Data from the first three years of the program (2013, 2014 and 2015) indicate that 70 percent of participants felt that the feedback about their research objectives was likely to improve their grant-writing skills, and 80 percent found the interaction with the mentors valuable. Significantly, 44 percent of the 2013 cohort, 53 percent of the 2014 cohort and 39 percent of the 2015 cohort successfully secured federal funding, with 45 percent of these grant recipients being URM faculty members or faculty from minority-serving institutions. These data provide further support for the importance of mentoring in STEM disciplines with culturally competent role models. Given that 50 percent of the workshop mentors are URM faculty members, our outcomes emphasize the pivotal role that interactions between junior and senior URM faculty members can play in career development. These positive outcomes have provided the impetus for the 2016 grant writing workshop component of IMAGE that recently occurred in July. The workshop included the participation of several members of the MAC, including Suzanne Barbour at the University of Georgia, Squire Booker at the Pennsylvania State University, Sonia Flores at the University of Colorado School of Medicine, Christopher Meyer at the California State University and me. Booker, Flores and I were the workshop co-organizers.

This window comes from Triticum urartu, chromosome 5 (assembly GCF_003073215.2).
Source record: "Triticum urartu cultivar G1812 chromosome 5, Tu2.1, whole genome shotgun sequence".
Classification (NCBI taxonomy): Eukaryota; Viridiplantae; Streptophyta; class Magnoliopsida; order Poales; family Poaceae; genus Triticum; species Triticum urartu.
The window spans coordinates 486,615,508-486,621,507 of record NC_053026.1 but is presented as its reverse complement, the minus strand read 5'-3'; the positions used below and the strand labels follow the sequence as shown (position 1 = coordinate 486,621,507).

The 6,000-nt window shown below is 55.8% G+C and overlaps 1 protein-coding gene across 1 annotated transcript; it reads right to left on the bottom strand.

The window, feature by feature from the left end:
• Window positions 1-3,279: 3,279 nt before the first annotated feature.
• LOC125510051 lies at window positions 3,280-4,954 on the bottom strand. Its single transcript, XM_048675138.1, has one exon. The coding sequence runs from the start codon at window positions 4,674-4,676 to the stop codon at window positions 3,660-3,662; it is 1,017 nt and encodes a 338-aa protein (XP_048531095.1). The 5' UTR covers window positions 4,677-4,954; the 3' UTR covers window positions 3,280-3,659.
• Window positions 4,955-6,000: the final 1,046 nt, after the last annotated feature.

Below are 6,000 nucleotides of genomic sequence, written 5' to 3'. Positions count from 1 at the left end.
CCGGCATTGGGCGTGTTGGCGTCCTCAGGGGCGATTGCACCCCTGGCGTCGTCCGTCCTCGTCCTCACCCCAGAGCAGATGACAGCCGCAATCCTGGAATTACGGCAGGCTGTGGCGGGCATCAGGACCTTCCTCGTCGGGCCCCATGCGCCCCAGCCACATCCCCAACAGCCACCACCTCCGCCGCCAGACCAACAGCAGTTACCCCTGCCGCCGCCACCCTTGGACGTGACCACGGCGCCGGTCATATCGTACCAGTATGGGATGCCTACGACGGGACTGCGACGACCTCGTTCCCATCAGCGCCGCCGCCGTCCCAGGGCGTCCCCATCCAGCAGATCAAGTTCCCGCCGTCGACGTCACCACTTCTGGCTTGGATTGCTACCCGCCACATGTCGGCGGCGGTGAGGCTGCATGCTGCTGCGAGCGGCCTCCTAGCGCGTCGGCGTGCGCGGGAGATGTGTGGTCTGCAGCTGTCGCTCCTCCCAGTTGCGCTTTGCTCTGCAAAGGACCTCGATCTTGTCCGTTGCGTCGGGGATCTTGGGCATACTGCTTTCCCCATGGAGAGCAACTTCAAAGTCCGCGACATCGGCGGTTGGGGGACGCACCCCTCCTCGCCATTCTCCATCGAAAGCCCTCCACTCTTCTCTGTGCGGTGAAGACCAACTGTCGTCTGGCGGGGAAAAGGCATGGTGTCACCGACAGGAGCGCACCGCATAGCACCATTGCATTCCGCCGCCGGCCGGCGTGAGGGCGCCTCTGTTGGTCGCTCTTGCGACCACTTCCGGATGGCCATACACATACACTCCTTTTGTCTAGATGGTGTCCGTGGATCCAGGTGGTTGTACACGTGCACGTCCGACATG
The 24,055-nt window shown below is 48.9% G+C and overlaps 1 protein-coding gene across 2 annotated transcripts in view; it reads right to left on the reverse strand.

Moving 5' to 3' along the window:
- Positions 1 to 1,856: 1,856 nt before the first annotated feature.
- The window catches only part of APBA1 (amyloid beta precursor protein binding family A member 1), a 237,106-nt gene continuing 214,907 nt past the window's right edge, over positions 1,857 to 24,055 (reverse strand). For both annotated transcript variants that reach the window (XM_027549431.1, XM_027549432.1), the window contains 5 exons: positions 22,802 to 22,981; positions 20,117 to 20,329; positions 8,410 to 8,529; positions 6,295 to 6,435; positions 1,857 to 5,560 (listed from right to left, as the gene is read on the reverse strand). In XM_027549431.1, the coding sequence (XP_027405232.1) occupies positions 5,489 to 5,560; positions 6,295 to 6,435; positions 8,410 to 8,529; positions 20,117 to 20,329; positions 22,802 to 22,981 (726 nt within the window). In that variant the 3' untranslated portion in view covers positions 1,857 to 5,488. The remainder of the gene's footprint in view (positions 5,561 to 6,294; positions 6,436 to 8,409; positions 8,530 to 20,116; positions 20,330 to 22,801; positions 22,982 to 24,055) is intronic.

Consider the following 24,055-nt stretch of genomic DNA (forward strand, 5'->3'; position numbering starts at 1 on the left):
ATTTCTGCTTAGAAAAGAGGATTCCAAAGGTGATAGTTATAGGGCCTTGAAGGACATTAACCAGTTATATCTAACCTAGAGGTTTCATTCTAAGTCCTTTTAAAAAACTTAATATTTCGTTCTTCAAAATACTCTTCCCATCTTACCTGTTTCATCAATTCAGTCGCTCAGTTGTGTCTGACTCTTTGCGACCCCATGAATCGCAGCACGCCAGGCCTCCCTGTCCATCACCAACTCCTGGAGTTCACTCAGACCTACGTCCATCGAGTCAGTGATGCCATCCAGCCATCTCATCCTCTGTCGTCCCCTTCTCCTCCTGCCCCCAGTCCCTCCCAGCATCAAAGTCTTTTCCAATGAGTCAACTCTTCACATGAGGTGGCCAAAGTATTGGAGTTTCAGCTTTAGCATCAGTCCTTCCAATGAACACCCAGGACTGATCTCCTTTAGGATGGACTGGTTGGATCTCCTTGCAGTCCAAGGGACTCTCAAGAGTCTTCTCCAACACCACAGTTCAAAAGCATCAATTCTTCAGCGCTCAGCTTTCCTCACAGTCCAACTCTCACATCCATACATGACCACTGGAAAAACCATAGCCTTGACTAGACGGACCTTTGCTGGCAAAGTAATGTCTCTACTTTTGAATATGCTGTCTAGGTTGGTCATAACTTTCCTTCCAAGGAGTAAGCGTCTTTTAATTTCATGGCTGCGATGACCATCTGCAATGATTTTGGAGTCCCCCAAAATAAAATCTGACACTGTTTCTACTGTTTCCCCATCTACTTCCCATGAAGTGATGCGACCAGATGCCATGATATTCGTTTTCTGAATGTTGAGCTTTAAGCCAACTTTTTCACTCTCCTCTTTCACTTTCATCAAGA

This year’s applications were solicited via advertisements on the ASBMB website and diversity mailing lists as well as through letters to department chairs. Application materials included a summary of the candidate’s research interests and a letter of support from the department chair; these were reviewed with several goals in mind. First, we sought to identify projects that were well rationalized and were within the scope of the ASBMB’s interests. Second, we aimed to have 30 to 50 percent of the mentees be URM senior postdoctoral fellows and assistant professors or non-URM senior postdoctoral fellows and assistant professors from minority-serving institutions. Finally, we aimed for gender and geographical diversity. These selection criteria resulted in a dynamic cohort.